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I need to create a delay in my circuit (about a second) and I'm wondering what are the advantages/disadvantages of using a 555 Timer to create a delay vs using a specialized delay IC like the LTC6994? This is the datasheet for the LTC6994: (http://cds.linear.com/docs/en/datasheet/699412fb.pdf)

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  • \$\begingroup\$ or... use a crystal. \$\endgroup\$ – Bradman175 Dec 25 '16 at 0:30
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A 555 is about 1/10 the price, but accuracy will likely be less. It also has a plethora of 2nd sources.

The LTC6994 may be lower power, and has most likely higher accuracy.

Of course you could use a microcontroller and do better than either of the above in everything but cost, where the 555 still wins.

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  • \$\begingroup\$ I haven't used a 555 Timer in a long time and I'm actually not sure if it even fits my application. I don't want to delay just a single pulse. When I press a power on/off switch, I want the power to be connected to my circuit after a one second delay, and to remain applied to my circuit. Can a 555 Timer do this? \$\endgroup\$ – cheeto Dec 24 '16 at 23:49
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    \$\begingroup\$ Maybe. It's not really a good way to make a soft power switch if that's what you're thinking, especially for battery power. \$\endgroup\$ – Spehro Pefhany Dec 25 '16 at 0:00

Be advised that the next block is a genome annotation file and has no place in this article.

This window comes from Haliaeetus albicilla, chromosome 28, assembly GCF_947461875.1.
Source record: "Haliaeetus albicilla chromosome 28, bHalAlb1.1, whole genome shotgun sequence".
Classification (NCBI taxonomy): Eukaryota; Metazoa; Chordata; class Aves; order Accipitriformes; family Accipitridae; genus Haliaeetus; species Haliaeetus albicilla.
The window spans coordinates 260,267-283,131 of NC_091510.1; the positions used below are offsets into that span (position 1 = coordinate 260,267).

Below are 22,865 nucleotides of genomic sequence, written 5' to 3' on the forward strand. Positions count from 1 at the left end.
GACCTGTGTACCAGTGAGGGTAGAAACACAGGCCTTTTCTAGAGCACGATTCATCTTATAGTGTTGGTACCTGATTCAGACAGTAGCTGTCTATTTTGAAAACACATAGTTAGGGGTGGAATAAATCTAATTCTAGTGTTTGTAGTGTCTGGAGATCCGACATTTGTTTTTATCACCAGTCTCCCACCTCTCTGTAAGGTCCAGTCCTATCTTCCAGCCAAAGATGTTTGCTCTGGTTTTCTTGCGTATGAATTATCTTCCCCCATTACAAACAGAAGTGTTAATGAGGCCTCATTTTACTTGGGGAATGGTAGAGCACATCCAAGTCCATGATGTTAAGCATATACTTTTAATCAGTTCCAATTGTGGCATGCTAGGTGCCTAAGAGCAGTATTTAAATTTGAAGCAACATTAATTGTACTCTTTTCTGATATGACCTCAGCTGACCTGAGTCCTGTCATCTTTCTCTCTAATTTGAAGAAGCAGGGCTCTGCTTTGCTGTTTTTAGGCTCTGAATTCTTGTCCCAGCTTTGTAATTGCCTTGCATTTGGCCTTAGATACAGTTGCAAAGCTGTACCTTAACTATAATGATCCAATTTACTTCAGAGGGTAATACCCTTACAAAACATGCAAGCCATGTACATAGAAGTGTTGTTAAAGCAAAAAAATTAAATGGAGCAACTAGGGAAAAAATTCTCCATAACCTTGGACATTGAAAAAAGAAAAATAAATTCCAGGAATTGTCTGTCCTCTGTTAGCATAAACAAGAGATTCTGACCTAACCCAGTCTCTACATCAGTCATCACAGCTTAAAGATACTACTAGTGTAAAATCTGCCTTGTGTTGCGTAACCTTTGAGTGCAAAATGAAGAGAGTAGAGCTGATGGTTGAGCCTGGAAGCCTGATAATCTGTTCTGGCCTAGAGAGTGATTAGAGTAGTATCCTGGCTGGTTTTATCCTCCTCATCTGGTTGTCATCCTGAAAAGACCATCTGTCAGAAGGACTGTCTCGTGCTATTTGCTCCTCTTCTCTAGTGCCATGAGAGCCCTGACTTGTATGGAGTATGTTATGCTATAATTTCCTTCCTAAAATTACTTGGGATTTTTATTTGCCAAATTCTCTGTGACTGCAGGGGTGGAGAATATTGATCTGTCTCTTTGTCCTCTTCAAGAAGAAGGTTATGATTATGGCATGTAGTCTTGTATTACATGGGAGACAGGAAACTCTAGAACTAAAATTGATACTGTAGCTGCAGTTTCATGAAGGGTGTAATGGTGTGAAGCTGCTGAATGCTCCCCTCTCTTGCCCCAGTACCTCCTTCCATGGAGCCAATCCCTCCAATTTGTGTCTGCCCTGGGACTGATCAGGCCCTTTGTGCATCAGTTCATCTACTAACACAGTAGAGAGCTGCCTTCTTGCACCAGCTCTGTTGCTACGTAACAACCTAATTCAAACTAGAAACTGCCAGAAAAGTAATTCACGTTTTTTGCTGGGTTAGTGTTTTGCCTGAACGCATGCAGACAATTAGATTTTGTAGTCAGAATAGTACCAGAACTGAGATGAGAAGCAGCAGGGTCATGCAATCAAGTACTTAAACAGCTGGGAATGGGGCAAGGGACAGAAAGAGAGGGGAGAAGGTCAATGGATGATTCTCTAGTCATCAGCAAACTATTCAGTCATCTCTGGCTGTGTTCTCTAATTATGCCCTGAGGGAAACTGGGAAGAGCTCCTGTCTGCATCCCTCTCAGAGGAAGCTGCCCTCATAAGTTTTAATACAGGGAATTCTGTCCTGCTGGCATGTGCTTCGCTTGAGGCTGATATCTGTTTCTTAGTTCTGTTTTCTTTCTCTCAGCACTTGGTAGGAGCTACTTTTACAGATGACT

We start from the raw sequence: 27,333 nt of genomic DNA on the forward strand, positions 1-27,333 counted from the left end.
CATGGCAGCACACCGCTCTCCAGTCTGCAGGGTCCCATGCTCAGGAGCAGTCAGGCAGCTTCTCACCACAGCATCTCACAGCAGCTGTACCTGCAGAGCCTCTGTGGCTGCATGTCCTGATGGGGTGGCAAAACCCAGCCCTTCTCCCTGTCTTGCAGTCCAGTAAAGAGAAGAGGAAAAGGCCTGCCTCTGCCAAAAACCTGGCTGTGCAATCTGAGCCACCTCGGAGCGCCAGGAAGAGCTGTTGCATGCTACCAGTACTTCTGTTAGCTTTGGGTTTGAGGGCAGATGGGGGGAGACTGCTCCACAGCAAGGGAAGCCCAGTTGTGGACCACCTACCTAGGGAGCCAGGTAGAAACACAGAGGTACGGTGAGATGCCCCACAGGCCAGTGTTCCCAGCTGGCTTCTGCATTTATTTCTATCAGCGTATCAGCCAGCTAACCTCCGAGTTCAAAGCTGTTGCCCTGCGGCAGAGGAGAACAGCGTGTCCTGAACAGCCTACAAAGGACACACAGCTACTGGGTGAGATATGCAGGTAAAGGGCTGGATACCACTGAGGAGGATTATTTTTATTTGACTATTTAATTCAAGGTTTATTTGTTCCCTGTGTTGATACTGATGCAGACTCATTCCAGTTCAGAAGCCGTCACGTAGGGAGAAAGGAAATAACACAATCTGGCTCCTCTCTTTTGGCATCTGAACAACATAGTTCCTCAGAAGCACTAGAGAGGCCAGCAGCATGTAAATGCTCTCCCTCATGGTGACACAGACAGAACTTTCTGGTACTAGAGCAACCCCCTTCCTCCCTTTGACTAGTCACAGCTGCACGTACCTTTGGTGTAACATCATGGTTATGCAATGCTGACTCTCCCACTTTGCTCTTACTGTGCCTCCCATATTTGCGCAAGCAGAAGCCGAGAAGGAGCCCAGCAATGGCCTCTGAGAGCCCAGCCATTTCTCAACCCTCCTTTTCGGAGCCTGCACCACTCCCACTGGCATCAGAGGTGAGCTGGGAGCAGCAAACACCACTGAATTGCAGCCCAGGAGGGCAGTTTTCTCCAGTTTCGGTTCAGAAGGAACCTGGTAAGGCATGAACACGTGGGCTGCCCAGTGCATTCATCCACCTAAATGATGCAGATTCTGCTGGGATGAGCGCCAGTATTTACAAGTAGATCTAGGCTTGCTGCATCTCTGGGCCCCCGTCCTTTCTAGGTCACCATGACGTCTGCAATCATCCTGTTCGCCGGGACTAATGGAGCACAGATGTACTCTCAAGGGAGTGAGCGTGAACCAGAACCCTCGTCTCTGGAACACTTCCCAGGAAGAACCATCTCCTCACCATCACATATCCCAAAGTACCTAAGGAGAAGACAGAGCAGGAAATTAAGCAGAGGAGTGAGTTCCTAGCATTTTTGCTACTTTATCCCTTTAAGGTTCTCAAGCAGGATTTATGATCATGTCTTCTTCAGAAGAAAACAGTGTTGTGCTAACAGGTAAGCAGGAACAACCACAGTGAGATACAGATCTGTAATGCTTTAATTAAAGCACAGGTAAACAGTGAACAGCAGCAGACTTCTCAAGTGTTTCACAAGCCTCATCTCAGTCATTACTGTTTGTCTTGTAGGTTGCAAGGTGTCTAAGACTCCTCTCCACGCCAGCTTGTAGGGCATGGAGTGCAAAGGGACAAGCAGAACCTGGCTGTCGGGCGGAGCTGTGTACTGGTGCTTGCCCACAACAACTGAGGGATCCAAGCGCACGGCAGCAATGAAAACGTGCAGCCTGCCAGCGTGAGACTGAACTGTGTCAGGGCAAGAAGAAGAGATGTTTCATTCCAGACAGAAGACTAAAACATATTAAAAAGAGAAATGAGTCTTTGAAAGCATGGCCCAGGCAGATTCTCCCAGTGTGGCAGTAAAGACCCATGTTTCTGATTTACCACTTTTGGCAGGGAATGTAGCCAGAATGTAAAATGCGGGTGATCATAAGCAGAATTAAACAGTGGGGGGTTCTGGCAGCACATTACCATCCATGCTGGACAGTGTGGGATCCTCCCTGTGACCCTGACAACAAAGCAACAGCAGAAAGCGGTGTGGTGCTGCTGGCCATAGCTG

• \$\begingroup\$ Do you think the LTC6994 is a good option for that application? ...I was looking at 555 timer delay circuits and they're all about delaying pulses. \$\endgroup\$ – cheeto Dec 25 '16 at 0:04
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    \$\begingroup\$ it's probably possible to convince a 555 to do that, but it's probably not the best choice maybe CD4047 \$\endgroup\$ – Jasen Dec 25 '16 at 9:30
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I doubt that either the 555 or LTC6994 are really great solutions. It may help if you just list the requirements you need to do for your application:

  • Sense a button press (are there any further limitations here such as button bounce or if you hold the button down for over 30 seconds?)
  • Start a 30 second timer (how accurate? Will you have to adjust it?)
  • Set the power on signal (is this an RS flipflop or some other latching logic signal)
  • Is there a power off? (button? Timer? Do you press the same button again? Or hold it down for a time period like a PC power button? Or press a second button? etc)

The 555 is certainly cheap but you'll end up paying more for the components around it, especially if you need a potentiometer to adjust the time and a logic chip to hold power on state. Total cost will probably run out to $1.50 if you have an RS latch.

The LTC6994 is a great chip but not really designed for such a simple application. You'd probably end up in the $4+ range.

As Sphero so correctly pointed out you may be better considering a 6-8pin MCU like an ATTiny10 SMT (really nice because they do QTouch cap switch sense, and don't require a crystal) for < $0.90.
Once you have the skills to use the minimal MCU solutions you may hardly ever touch Logic chips again, so it's skills worth having.

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